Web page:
Constitutional Law and Minorities
After this catalogue of constitutional styles tentative generalisations are possible. Distinctive geo-political, attitudinal and institutional factors appear to accompany the treatment of minorities in a particular state (see Table infra). One geopolitical factor is the relative size of majority and minority groups. If more or less equal in size, groups are in a ‘no win’ situation and compromise is the only alternative to constant battle. There is no mutual deterrence and little inducement to compromise or to enter into co-operative arrangements where they are unequal in size or power. Another factor is whether a country is adjacent to a neighbouring state which supports the minority, or which is perceived as a threat to the majority. Then majority and minority are unlikely to reach an accommodation. The changing state of economic development is also crucial. If the country is industrialised and scarcity of resources does not trigger group competition, relative harmony is more likely. If, by contrast, resources are scarce, or the country is undergoing rapid economic modernisation with population migration, conflict is more likely.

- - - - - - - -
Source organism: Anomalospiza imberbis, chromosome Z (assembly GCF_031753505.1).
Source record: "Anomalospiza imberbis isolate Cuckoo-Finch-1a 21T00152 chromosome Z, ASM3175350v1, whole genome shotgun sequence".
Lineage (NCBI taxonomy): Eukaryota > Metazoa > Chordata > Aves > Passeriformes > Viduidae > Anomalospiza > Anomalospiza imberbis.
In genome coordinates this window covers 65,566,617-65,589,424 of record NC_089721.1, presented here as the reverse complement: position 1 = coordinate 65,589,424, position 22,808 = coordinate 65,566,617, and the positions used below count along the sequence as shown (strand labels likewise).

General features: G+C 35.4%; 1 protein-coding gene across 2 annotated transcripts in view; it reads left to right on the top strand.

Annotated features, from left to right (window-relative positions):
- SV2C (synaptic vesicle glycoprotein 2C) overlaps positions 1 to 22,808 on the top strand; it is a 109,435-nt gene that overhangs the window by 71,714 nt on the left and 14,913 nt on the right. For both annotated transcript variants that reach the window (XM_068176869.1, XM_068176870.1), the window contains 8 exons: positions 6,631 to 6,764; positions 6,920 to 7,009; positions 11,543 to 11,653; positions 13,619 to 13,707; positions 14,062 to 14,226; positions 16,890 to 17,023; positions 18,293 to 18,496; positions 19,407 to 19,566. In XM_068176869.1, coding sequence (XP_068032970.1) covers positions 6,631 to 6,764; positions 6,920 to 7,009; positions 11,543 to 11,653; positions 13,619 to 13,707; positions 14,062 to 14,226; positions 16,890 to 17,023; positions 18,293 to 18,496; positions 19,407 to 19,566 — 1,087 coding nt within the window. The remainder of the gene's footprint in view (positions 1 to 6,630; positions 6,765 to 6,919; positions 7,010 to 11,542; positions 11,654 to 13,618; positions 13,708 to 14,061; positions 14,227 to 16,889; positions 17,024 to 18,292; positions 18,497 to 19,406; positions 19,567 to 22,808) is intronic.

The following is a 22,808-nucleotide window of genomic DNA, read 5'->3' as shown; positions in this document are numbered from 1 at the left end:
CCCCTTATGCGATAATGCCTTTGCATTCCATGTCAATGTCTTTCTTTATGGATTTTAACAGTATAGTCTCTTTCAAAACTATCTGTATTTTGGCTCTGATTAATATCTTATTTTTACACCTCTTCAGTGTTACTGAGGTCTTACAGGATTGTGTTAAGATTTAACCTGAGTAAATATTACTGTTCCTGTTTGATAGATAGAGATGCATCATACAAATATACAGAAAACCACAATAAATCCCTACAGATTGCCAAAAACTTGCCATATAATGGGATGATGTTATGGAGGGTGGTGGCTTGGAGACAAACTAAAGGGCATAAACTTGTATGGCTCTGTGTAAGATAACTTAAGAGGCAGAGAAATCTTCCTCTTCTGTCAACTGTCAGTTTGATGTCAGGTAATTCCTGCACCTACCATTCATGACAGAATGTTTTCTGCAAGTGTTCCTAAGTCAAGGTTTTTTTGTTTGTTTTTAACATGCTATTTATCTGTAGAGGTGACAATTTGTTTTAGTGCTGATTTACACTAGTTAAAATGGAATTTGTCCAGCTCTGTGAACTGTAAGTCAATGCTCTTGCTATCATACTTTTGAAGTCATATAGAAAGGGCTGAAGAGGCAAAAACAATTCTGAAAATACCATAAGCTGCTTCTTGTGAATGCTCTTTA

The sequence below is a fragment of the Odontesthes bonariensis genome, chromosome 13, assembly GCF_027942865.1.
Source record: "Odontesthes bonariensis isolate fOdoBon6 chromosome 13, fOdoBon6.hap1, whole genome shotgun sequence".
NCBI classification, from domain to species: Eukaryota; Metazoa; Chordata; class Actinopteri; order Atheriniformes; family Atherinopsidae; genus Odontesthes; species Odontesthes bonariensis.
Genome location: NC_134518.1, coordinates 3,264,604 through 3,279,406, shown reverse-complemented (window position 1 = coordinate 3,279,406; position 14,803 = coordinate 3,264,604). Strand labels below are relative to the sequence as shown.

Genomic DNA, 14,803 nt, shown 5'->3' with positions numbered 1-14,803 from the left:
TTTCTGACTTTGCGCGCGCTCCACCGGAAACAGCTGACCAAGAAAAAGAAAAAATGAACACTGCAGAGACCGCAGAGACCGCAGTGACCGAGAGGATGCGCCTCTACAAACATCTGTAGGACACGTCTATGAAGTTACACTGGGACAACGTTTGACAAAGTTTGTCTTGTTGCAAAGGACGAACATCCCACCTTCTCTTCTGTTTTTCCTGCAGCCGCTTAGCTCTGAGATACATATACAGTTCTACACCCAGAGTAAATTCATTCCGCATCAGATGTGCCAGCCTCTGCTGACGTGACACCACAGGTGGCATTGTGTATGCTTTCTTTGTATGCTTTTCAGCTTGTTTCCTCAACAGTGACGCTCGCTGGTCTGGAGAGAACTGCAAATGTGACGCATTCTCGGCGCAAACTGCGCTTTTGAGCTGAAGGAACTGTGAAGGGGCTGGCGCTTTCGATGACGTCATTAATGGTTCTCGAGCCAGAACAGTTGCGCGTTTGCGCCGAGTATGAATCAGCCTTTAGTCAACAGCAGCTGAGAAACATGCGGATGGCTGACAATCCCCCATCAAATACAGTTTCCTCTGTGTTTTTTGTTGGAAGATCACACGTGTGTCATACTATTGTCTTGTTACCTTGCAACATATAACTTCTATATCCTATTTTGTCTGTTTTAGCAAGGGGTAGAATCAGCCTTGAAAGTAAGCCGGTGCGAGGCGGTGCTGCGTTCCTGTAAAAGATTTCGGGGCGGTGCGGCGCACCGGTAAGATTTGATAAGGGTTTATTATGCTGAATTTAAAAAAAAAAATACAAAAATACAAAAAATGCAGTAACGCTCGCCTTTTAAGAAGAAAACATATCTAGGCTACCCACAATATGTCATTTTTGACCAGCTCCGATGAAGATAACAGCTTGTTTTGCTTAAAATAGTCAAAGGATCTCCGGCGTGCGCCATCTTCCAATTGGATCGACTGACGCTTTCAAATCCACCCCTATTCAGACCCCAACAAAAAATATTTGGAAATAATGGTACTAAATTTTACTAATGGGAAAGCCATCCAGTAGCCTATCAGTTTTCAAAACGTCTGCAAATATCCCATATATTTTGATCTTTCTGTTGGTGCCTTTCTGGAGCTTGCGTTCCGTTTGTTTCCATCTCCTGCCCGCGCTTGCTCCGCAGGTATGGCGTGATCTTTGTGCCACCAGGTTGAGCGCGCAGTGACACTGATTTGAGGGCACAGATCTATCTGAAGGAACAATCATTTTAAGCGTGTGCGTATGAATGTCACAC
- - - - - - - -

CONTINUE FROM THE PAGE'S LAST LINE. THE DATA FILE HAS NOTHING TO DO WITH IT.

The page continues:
Another major factor affecting attitudes is the kind of cultural difference between majority and minority groups. Religious, ethno-linguistic, tribal, caste and nationality differences are all divisive. If they co-incide, they are more likely to result in an ideology, and if this is developed, compromise is less likely (principle always being the enemy of peace). Nationalism is an exclusivist ideology: if the majority are chauvinistic, they seek unchallenged hegemony, adopt majoritarian attitudes and are unwilling to make concessions; if the minority are nationalistic, they prefer secession and their own rule.
Majority attitudes can thus be broadly categorised as majoritarian, compromising or even concessive. Conversely minority attitudes can be broadly classified as compromising or militant, even possibly secessionist.